This Feature Story appeared in the Keeping Ken Ken News! on March 2, 2003.
Keeping Ken Ken News Feature Archive
UPDATE: My Scene™ Hudson™ is now appearing in Wal-Mart stores. It recently became clearer the names of the dolls will be Bryant, Sutton, River and Hudson. http://www.dollgallery.com in Canada is listing the My Scene™ male dolls as Sutton, River, Bryant and Hudson (with no mention of Aidan). They have a collage of pictures of the four guys, but no individual pictures. Thanks to Stephan in South Africa for this info!
Look at the My Scene Fashion Dolls page now added to Keeping Ken!
Check out new Keeping Ken pages My Scene Bryant and My Scene™ Hudson™. And a newly reformatted The Bratz Boyz page with listings.
Those Troublin' Tweens
Sources: Lisa Bannon, The Wall Street Journal, November 29, 2002. Anne D'Innocenzio, Associated Press.
|In what seems to be turning out to be the
biggest rival market battle in Barbie® doll's history, Mattel's toughest
challenge last holiday season came from the Bratz™ doll line, an upstart
line of sassy fashion dolls from MGA Entertainment aimed at so-called
"tweens", girls who are eight to 12-year-old. While no doll brand has ever succeeded in toppling the toy
world's most profitable franchise, Bratz™ achieved something Mattel has
been trying to do for years: get tweens to play with dolls. "At first we thought no one is
going to buy a doll named Bratz™,"
says Isaac Larian, chief executive of MGA, based in North Hills, CA,
"But in focus groups, girls really liked it. It meant everything that
Barbie® is not."
In the year 2000, Toy Industry Association (TIA™) introduced the annual T.O.T.Y. (Toy Of The Year) Awards "To create the most inclusive toy event of the year, with representatives from the entire industry participating to salute the success, creativity and playful spirit of the toy industry. The Awards were conceived to honor the best toys developed by the international toy industry for consumers in the United States; the program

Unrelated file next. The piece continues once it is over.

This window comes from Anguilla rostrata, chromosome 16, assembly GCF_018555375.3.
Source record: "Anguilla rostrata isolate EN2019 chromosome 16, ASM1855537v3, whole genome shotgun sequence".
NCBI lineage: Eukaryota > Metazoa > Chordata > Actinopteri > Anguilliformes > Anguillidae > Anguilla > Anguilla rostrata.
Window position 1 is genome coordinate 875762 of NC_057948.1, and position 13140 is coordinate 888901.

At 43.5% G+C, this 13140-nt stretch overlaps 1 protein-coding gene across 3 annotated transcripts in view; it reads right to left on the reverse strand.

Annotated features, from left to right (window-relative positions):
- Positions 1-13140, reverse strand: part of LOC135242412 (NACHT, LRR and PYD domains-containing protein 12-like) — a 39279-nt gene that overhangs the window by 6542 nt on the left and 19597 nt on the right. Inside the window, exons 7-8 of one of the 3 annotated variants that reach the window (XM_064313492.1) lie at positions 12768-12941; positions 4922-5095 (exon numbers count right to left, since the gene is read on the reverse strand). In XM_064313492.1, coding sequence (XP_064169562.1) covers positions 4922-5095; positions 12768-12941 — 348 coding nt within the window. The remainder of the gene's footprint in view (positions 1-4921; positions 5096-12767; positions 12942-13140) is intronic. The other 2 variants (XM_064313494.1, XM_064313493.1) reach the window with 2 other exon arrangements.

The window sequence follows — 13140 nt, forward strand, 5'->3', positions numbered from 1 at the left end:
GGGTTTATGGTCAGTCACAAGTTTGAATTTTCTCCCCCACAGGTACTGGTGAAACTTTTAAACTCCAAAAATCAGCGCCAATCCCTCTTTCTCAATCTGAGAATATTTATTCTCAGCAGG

|significantly expands the vision of the long-standing Toy Industry Hall of Fame program to recognize toys, as well as individuals. The 2002 "People's Choice Toy Of The Year" went to a Bratz™ doll, the Bratz™ Stylin’ Salon ‘N Spa with Dana™, the first-ever Bratz™ play set. The five-play sets-in-one features everything needed to achieve the ultimate fashion doll beauty experience. Mattel's Barbie® also received an award for "Marketing Campaign of the Year" for Rupunzel Barbie®. As a follow up to Barbie® doll's incredibly successful movie debut last year, Barbie® as Rapunzel was supported with a creative integrated marketing campaign. With extensive national broadcast and print advertising, a broad line of dolls, plush and licensed merchandise, cross promotions, in-store events and innovative merchandising, the video topped the charts and the doll became a huge seller, proving that smart entertainment and creative marketing are an ideal way to further enhance consumer's relationship with Barbie®. Mattel shared the award with the Madame Alexander McDonald’s Happy Meal Program.|
|Above: T.O.T.Y. (Toy Of The Year) Award winners "People's Choice Toy Of The Year" Bratz Stylin’ Salon ‘N Spa with Dana (left), and "Marketing Campaign of the Year" Rupunzel Barbie (right).|